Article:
A) Multiply "gallons of tank capacity" by 0.13; the result is the ounces of bleach needed to sanitize the tank.
B) Multiply "Liters of tank capacity" by 1.0; the result is the milliliters of bleach needed to sanitize the tank.

2. Mix into solution the proper amount of bleach within a container of water.

3. Pour the solution (water/bleach) into the tank and fill the tank with potable water.

4. Open all faucets (Hot & Cold) allowing the water to run until the distinct odor of chlorine is detected.

5. The standard solution must have four (4) hours of contact time to disinfect completely. If you double the solution, this concentration allows for contact time of one (1) hour.

6. When the contact time is completed, drain the tank. Refill with potable water and purge the plumbing of all sanitizing solution.
NOTE: The sanitizing procedure outlined above is in conformance with the approved procedures of RVIA ANSI Al19.2 and the U.S. Public Health Service.
Note: A petcock, visible between the tires, will drain the tank sufficiently for most purposes. Total drainage may be achieved by removing the large Allen Head Plug located on the bottom of the tank. An access plate must be removed to expose the plug.
fltlevel510 is offline   Reply With Quote
Old 08-26-2019, 04:11 PM   #10
2 Rivet Member
Austin , Texas
Join Date: Apr 2014
Posts: 32
Actual PhD chemist with rubber compounding experience here.

Many elastomers used to make seals in water systems will take on extra chlorine bleach, and swell up. They typically soften when so swollen. There is no way to be sure whether the various manufacturers used any of these materials, or how much they might swell.

So, be gentle and careful when opening valves which may contain these elastomeric sealants, including both supply and waste valves, in order to minimize damage to the swollen, and softer, elastomer. Replace chlorinated water with non-chlorinated, and allow to set for 48 hours, then drain, noticing how chlorinated the rinse water is, and repeat as needed, until chlorine smell is nearly undetectable.

Best wishes.
dower.bill is offline   Reply With Quote
Old 08-26-2019, 04:49 PM   #11
2 Rivet Member
2017 27' International
Galt , California
Join Date: Dec 2017
Posts: 38
chlorine in the tamk

I wouldn't worry about it. Household bleach (if that is what you used) is already diluted a lot. 2 cups in 40 gallons is really nothing. As stated by others, it is a good idea to flush, refill some, and flush again, just to get rid of any odor or possible taste.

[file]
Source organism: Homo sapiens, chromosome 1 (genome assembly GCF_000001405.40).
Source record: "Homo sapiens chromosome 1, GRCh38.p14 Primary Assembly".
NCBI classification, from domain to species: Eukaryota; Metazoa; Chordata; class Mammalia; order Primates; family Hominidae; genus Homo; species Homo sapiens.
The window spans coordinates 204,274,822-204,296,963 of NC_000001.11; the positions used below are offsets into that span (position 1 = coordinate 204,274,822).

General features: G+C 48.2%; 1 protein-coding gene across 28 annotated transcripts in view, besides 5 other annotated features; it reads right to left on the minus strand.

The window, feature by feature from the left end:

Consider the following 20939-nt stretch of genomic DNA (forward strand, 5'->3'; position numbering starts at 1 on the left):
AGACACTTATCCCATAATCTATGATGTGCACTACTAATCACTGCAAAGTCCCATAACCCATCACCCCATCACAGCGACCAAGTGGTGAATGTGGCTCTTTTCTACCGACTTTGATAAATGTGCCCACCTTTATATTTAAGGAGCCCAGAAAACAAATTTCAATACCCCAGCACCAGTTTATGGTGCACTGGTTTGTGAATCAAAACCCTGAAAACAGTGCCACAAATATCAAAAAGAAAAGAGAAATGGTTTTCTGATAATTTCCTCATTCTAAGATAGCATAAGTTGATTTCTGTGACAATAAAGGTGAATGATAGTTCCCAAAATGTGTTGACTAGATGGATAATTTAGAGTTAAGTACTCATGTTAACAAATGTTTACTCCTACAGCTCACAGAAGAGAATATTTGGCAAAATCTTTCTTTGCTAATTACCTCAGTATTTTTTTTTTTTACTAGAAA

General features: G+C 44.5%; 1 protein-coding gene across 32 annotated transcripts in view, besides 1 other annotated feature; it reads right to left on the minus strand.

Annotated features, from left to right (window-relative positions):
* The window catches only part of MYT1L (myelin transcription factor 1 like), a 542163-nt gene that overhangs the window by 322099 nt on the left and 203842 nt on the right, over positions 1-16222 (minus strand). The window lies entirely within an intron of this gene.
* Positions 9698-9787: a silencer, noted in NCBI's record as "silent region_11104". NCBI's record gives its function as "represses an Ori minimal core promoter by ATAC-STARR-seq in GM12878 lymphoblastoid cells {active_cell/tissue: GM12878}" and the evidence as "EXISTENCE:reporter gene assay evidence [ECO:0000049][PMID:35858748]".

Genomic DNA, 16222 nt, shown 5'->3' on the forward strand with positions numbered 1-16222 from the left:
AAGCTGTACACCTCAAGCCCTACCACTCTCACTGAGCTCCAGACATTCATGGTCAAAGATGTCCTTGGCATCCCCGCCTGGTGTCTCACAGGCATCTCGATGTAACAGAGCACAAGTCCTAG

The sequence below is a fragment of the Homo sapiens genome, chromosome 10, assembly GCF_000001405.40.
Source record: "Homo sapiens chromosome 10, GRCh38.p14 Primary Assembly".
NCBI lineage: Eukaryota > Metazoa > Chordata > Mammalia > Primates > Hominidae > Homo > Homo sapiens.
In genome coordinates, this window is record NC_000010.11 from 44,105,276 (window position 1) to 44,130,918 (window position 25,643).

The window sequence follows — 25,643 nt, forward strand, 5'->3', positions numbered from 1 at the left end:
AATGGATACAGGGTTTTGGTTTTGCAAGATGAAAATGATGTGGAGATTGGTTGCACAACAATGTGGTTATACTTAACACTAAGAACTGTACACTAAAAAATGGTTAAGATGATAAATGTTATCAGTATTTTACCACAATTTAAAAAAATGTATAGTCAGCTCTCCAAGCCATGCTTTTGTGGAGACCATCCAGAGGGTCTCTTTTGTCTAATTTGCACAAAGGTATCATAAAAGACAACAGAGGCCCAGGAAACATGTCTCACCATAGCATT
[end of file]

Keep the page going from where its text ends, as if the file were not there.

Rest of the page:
Andrew K6STN
2017 27' FB International Signature
2017 F-250 4x4 crew cab Lariat Diesel.
1 each Cavalier King Charles Spaniel
absteen is offline   Reply With Quote
Old 08-26-2019, 05:07 PM   #12
Overkill Specialist
Commercial Member
GMFL's Avatar

2020 30’ Globetrotter
2014 23' International
Dadeville , Alabama
Join Date: Oct 2015
Posts: 4,510
Images: 4
Blog Entries: 52
Drain corrosion

Yep chlorine will cause problems....
Attached Thumbnails
Click image for larger version

Name:	47C33F59-45A8-4432-96A0-F1F01E3D8049.jpg
Views:	37
Size:	136.9 KB
ID:	350546  
Instagram @Airstream_Nuts_And_Bolts
DoItYourselfRV Articles
Certified Victron Installer
GMFL is offline   Reply With Quote
Old 08-26-2019, 06:31 PM   #13
The Aluminum Tent 3
pcskier's Avatar
2014 23' Flying Cloud
Park City , Utah
Join Date: Aug 2015
Posts: 2,015
Wouldn't worry about it sitting in the tank. Clorox comes in plastic bottles :-)
pcskier is offline   Reply With Quote

Currently Active Users Viewing This Thread: 1 (0 members and 1 guests)
Thread Tools Search this Thread
Search this Thread:

Advanced Search
Display Modes

Posting Rules
You may not post new threads
You may not post replies
You may not post attachments
You may not edit your posts

BB code is On
Smilies are On
[IMG] code is On
HTML code is Off
Trackbacks are Off
Pingbacks are Off
Refbacks are Off

Similar Threads
Thread Thread Starter Forum Replies Last Post
Will the rise in gas prices affect your summer plans? nds Off Topic Forum 123 02-26-2013 05:37 PM
Chlorine Alternative for Freshwater Tank Hummingbird Fresh Water Systems 16 07-06-2011 09:25 PM
How to add chlorine to fresh water tank ericwarren Fresh Water Systems 5 10-22-2008 07:52 PM
How much Chlorine to Sanitize a Fresh Water Holding Tank? Raptorrider2001 Fresh Water Systems 10 05-01-2006 04:04 PM
Pending Pa legislation may affect YOU!! Cedars On The Road... 9 06-25-2005 11:26 PM

Featured Campgrounds

Reviews provided by


This website is not affiliated with or endorsed by the Airstream, Inc. or any of its affiliates. Airstream is a registered trademark of Airstream Inc. All rights reserved. Airstream trademark used under license to Social Knowledge LLC.

All times are GMT -6. The time now is 09:32 AM.

Powered by vBulletin® Version 3.8.8 Beta 1
Copyright ©2000 - 2023, Jelsoft Enterprises Ltd.